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Glue Chipped Glass Issues

Hand Lettering topics: Sign Making, Design, Fabrication, Letterheads, Sign Books.

Moderators: Ron Percell, Mike Jackson, Danny Baronian

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Ron Percell
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Joined: Fri Apr 09, 2004 9:32 am
Location: Angie, La.
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Glue Chipped Glass Issues

Post by Ron Percell »

Glue Chipped Glass Issues
Glue Chipped Glass heads up, looking to get input on glue chipping problems folks have been having recently.

Over the last couple of weeks I've helping an unusual amount of folks with their glue chip techniques, many have failed using techniques they perfected over 30-40 years. This year we sold 3 times the average amount ours is always fresh and stored in very dry rooms.

Many folks that call have bought through others sources, but we still help tech over the phone.

One of the bigger changes some may have not known about is the change in the Sun's activity. This is known as the Grand Solar Minimum, in which the activity or frequency of solar flairs and Sun spot has reduced. Bear with me please, as a result the Jet Stream has changed it's location and lower down closer to the Equator.

Those in America have seen weather patterns change, as a coarse example 2 weeks sunny, 2 weeks raining. This has also lead to strange growing seasons for farmers.

My first suggestion is that you monitor your humidity, I prefer 20-30 percent humidity in a closed environment made of very dry wood to help adsorb moisture.

Avoid glue older than 4 years. when Rick Glawson passed, I would get his customers calling about glue failures and found a common answer was that they had purchased it around 5 years past.

Sand can also be a source of oil contamination, so clean with 2 tablespoons of dry Lye per gallon of water, let set 10 minutes after shaking mixture. Then pour across surface to be chipped and let stand for 2 or more minutes. This is also a good method for cleaning out the Asphaltum Varnish or trapped dirt areas in the shards of chips.

Rumor has it that modern glass may have changed, some have suggested getting older used glass, not sure on that yet, but I'm sure glass is being made offshore now days.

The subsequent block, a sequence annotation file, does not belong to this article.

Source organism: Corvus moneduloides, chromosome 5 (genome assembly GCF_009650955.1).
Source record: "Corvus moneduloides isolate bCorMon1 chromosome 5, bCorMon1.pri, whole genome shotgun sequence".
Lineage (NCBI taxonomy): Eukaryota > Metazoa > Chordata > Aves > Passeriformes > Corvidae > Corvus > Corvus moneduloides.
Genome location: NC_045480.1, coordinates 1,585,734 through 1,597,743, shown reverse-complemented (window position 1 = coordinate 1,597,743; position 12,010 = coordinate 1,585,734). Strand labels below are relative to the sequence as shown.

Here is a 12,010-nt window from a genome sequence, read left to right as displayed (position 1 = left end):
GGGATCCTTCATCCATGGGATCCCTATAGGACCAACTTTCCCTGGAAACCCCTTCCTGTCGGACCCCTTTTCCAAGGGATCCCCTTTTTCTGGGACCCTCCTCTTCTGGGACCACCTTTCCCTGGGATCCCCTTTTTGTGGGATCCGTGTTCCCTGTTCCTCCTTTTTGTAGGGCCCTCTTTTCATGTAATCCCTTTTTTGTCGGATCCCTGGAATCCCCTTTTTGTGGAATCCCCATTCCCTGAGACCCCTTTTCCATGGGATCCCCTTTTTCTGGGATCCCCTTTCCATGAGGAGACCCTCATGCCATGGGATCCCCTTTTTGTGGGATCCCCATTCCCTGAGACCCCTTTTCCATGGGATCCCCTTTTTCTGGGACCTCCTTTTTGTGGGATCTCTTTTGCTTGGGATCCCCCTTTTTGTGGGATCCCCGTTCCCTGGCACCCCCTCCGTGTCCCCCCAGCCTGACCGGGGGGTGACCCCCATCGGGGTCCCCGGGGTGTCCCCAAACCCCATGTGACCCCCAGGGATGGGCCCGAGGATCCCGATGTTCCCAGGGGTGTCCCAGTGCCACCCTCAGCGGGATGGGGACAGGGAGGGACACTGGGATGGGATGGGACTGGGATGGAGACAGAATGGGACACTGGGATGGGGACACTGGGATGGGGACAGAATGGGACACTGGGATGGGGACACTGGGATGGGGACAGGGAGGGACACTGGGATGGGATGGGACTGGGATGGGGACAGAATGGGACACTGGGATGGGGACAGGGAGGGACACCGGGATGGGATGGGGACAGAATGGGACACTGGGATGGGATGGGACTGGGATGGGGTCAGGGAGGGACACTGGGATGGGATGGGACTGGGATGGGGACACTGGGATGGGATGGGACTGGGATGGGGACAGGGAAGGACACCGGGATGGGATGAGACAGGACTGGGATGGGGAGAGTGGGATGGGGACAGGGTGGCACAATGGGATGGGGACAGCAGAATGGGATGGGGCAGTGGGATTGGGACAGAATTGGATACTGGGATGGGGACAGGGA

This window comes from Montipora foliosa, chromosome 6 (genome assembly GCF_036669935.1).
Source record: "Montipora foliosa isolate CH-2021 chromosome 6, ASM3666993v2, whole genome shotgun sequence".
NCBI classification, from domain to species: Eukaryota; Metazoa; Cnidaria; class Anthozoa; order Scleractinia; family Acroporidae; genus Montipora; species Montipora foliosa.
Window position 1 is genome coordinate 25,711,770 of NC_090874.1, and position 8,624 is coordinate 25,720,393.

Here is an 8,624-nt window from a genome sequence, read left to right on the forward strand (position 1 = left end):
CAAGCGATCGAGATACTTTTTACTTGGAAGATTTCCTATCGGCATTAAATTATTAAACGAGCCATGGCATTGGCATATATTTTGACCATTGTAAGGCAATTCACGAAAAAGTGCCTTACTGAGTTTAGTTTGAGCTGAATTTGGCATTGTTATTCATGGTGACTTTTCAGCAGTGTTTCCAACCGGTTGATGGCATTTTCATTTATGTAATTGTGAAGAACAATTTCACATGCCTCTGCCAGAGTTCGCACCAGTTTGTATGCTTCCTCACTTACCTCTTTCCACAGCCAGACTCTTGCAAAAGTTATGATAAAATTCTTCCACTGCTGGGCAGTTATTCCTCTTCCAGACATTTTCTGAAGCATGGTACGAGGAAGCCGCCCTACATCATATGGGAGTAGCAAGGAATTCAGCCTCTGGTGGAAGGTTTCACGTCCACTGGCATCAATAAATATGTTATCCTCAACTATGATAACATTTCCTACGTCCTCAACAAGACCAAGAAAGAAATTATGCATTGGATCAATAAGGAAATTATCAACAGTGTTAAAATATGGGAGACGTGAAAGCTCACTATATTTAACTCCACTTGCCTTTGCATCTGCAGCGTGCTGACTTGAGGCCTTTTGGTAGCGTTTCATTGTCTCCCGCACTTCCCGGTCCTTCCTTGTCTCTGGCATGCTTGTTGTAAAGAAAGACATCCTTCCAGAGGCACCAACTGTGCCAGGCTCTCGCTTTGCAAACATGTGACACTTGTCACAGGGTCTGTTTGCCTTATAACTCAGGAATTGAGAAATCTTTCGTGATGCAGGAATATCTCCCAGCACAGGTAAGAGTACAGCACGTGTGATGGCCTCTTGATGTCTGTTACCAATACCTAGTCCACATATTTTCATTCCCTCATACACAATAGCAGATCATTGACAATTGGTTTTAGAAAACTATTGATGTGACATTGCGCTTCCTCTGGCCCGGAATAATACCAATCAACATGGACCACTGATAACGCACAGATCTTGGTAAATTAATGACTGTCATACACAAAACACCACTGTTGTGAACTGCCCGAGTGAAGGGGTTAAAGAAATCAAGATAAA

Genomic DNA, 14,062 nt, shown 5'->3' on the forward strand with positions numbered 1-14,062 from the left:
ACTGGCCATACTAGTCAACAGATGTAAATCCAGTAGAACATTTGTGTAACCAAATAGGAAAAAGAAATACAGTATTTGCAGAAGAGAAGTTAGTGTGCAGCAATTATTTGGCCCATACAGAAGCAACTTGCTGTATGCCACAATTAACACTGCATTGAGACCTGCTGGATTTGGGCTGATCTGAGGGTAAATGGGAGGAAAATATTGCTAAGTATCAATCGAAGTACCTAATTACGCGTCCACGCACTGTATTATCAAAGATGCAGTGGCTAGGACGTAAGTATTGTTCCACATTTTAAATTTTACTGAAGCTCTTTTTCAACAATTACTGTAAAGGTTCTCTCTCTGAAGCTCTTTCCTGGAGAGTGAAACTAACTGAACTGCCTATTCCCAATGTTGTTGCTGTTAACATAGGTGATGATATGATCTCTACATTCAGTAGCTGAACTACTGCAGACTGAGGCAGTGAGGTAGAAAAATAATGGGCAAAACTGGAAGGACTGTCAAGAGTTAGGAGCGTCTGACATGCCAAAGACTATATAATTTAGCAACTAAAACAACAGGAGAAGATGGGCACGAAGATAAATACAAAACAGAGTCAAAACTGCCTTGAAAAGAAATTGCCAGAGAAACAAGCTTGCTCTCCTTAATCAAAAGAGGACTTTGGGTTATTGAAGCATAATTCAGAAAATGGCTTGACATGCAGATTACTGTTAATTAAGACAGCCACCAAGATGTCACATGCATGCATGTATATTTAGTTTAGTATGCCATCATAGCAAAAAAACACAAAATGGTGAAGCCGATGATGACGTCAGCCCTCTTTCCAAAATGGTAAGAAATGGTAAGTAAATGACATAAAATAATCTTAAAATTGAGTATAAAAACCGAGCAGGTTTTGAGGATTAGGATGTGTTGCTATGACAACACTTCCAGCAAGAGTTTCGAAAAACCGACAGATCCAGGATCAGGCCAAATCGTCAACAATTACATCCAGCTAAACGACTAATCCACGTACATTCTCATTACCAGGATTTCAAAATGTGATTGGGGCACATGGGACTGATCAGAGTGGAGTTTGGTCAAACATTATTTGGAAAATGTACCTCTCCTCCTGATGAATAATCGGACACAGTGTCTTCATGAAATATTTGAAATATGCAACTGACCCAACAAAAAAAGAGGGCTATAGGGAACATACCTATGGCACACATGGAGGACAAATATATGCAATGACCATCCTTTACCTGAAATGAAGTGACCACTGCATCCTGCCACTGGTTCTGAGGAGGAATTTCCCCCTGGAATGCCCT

Distilled water may assist if your issues are water contamination affecting the glue.

I look forward to your contributions
Good Luck
Craig Leslie
Posts: 10
Joined: Mon Jan 02, 2017 7:00 pm

Re: Glue Chipped Glass Issues

Post by Craig Leslie »

Hi Ron ...i also have had problems lately with getting the glue to chip...i first started glue chipping a couple of years ago so i am by no means a master of the craft...when i first started i had a lot of failures but after getting some great advice from pat mackle and others on this forum i started having some real success with it..i then came across an article that pat mackle wrote in sandcarver magazine...following those instructions which included a recommended grit size, recycling the used glue, letting it dry slowly and so forth i started to get some pretty consistent chip patterns but in the past few weeks i have had mixed results...first up i chipped some glass that had been in my workshop for the last couple of years and the recycled glue was about that old as well..no problems...then i tried to chip some glass that i had only just bought and the glue basically just peeled off with a maybe 95% of the glass remaining unchipped...my procedure has not changed at all... i blast with 80 grit aluminum oxide then apply the glue and let it dry slowly and naturally until it is rock hard and then put it into an old wardrobe with a thermostatically controlled heater set to around 100 to 110 degrees fahrenheit...humidity gets down to as low as 20% and from everything i have read on the subject you would think that the conditions would be ideal for chipping...as i said i am no expert but my suspicion is that the new glass is somehow different...you mentioned issues in the U.S with weather patterns but i live on the other side of the world in a little island state at the southern end of Australia...we have high humidity all year round and are presently coming to the end of our winter but this is the first time i have had the glue just peel off the glass
Ron Percell